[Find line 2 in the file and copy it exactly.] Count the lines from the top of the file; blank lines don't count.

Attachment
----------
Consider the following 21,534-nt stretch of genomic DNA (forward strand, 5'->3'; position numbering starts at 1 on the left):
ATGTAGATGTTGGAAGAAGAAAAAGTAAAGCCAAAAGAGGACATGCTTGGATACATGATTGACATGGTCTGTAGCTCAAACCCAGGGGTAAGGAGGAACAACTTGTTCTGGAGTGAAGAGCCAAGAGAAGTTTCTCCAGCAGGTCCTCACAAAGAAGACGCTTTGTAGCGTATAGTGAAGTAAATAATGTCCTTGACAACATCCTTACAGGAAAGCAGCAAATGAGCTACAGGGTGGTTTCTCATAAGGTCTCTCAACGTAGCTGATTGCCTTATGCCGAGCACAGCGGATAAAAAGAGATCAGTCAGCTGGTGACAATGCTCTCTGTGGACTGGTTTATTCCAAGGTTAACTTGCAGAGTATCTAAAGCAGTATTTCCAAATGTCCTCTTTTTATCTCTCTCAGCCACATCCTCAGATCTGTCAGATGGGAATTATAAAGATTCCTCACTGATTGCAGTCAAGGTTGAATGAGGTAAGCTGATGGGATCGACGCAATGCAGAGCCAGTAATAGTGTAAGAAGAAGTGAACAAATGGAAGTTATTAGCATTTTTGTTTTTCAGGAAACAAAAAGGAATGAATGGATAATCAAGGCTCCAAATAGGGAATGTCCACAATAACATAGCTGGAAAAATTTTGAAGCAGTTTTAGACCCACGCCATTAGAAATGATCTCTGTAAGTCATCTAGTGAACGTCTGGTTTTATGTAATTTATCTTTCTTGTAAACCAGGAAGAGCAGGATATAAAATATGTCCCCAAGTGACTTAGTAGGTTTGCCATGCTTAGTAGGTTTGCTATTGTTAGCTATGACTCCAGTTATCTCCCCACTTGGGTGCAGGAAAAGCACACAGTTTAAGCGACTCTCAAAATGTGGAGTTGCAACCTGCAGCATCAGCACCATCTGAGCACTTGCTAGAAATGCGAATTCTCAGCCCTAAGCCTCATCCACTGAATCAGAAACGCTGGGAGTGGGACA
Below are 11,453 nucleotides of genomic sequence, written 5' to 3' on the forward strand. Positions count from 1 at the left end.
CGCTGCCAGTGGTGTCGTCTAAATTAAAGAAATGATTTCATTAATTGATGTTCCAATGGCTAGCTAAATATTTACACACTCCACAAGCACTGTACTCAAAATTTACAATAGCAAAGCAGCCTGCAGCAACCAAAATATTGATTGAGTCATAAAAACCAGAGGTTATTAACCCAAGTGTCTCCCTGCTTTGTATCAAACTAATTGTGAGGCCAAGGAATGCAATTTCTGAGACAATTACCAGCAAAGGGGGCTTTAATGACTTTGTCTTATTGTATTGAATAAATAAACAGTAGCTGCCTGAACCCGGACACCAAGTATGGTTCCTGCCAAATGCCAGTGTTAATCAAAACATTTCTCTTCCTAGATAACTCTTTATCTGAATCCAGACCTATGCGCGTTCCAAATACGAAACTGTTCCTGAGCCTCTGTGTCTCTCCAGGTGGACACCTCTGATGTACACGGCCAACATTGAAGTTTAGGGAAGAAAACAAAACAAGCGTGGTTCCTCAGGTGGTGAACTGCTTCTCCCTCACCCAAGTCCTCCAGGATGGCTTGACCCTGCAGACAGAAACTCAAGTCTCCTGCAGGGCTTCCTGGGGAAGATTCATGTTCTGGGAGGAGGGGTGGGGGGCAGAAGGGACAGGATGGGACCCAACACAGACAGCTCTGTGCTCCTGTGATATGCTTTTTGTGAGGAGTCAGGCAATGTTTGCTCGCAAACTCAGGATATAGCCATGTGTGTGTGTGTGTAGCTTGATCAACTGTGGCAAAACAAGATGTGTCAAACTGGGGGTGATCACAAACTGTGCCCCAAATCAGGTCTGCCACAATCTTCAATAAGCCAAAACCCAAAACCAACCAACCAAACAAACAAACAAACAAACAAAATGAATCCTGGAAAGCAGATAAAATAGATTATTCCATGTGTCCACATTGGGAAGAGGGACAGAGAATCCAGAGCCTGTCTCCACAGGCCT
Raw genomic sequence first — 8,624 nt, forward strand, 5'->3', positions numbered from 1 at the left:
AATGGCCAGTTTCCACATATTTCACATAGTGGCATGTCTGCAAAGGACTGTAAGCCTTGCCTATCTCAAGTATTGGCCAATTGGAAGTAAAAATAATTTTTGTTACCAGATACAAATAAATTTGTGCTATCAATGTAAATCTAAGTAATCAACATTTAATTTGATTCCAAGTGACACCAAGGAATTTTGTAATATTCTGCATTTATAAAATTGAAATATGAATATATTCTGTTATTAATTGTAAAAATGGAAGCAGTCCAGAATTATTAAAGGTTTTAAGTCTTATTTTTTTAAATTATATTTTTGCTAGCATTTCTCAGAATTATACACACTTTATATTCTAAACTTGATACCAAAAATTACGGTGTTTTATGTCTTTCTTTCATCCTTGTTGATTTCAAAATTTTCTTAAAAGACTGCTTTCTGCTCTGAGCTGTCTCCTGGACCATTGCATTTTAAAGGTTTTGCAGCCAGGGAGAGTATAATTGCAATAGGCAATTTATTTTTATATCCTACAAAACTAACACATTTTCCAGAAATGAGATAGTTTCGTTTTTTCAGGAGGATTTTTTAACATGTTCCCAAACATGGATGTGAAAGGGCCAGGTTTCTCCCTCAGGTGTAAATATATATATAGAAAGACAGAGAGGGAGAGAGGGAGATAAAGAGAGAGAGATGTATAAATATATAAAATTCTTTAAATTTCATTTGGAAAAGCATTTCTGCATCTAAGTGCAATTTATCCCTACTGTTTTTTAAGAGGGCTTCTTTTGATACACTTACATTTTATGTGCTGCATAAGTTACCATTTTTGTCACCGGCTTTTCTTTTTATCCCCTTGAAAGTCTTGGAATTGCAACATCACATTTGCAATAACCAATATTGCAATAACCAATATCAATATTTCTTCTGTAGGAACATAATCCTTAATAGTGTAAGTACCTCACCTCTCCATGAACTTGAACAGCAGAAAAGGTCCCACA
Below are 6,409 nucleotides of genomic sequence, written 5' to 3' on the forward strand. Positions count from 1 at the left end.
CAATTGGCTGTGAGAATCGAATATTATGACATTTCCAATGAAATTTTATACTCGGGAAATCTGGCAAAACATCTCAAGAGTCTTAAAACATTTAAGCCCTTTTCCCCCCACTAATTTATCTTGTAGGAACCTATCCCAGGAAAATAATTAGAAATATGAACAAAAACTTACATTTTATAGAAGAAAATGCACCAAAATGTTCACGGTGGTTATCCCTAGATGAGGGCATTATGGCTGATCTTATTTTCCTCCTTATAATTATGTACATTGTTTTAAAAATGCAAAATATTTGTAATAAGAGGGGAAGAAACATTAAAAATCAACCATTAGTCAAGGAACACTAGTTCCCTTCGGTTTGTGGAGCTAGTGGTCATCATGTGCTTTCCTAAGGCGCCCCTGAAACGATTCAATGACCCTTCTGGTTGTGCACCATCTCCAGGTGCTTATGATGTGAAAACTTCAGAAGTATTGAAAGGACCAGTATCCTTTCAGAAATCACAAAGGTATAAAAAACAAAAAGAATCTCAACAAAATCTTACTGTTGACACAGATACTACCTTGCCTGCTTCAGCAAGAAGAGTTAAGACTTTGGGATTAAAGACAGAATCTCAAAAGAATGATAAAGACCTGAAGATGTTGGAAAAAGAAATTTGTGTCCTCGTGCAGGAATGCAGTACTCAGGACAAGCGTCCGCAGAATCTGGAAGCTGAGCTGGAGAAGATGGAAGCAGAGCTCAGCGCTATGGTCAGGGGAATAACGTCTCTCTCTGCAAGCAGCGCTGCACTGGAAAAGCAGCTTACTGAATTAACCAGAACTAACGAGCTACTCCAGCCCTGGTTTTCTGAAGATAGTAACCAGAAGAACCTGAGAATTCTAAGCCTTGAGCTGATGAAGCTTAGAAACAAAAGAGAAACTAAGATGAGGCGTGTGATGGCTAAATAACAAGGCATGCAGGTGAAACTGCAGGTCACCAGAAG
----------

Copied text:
ATGTAGATGTTGGAAGAAGAAAAAGTAAAGCCAAAAGAGGACATGCTTGGATACATGATTGACATGGTCTGTAGCTCAAACCCAGGGGTAAGGAGGAACAACTTGTTCTGGAGTGAAGAGCCAAGAGAAGTTTCTCCAGCAGGTCCTCACAAAGAAGACGCTTTGTAGCGTATAGTGAAGTAAATAATGTCCTTGACAACATCCTTACAGGAAAGCAGCAAATGAGCTACAGGGTGGTTTCTCATAAGGTCTCTCAACGTAGCTGATTGCCTTATGCCGAGCACAGCGGATAAAAAGAGATCAGTCAGCTGGTGACAATGCTCTCTGTGGACTGGTTTATTCCAAGGTTAACTTGCAGAGTATCTAAAGCAGTATTTCCAAATGTCCTCTTTTTATCTCTCTCAGCCACATCCTCAGATCTGTCAGATGGGAATTATAAAGATTCCTCACTGATTGCAGTCAAGGTTGAATGAGGTAAGCTGATGGGATCGACGCAATGCAGAGCCAGTAATAGTGTAAGAAGAAGTGAACAAATGGAAGTTATTAGCATTTTTGTTTTTCAGGAAACAAAAAGGAATGAATGGATAATCAAGGCTCCAAATAGGGAATGTCCACAATAACATAGCTGGAAAAATTTTGAAGCAGTTTTAGACCCACGCCATTAGAAATGATCTCTGTAAGTCATCTAGTGAACGTCTGGTTTTATGTAATTTATCTTTCTTGTAAACCAGGAAGAGCAGGATATAAAATATGTCCCCAAGTGACTTAGTAGGTTTGCCATGCTTAGTAGGTTTGCTATTGTTAGCTATGACTCCAGTTATCTCCCCACTTGGGTGCAGGAAAAGCACACAGTTTAAGCGACTCTCAAAATGTGGAGTTGCAACCTGCAGCATCAGCACCATCTGAGCACTTGCTAGAAATGCGAATTCTCAGCCCTAAGCCTCATCCACTGAATCAGAAACGCTGGGAGTGGGACA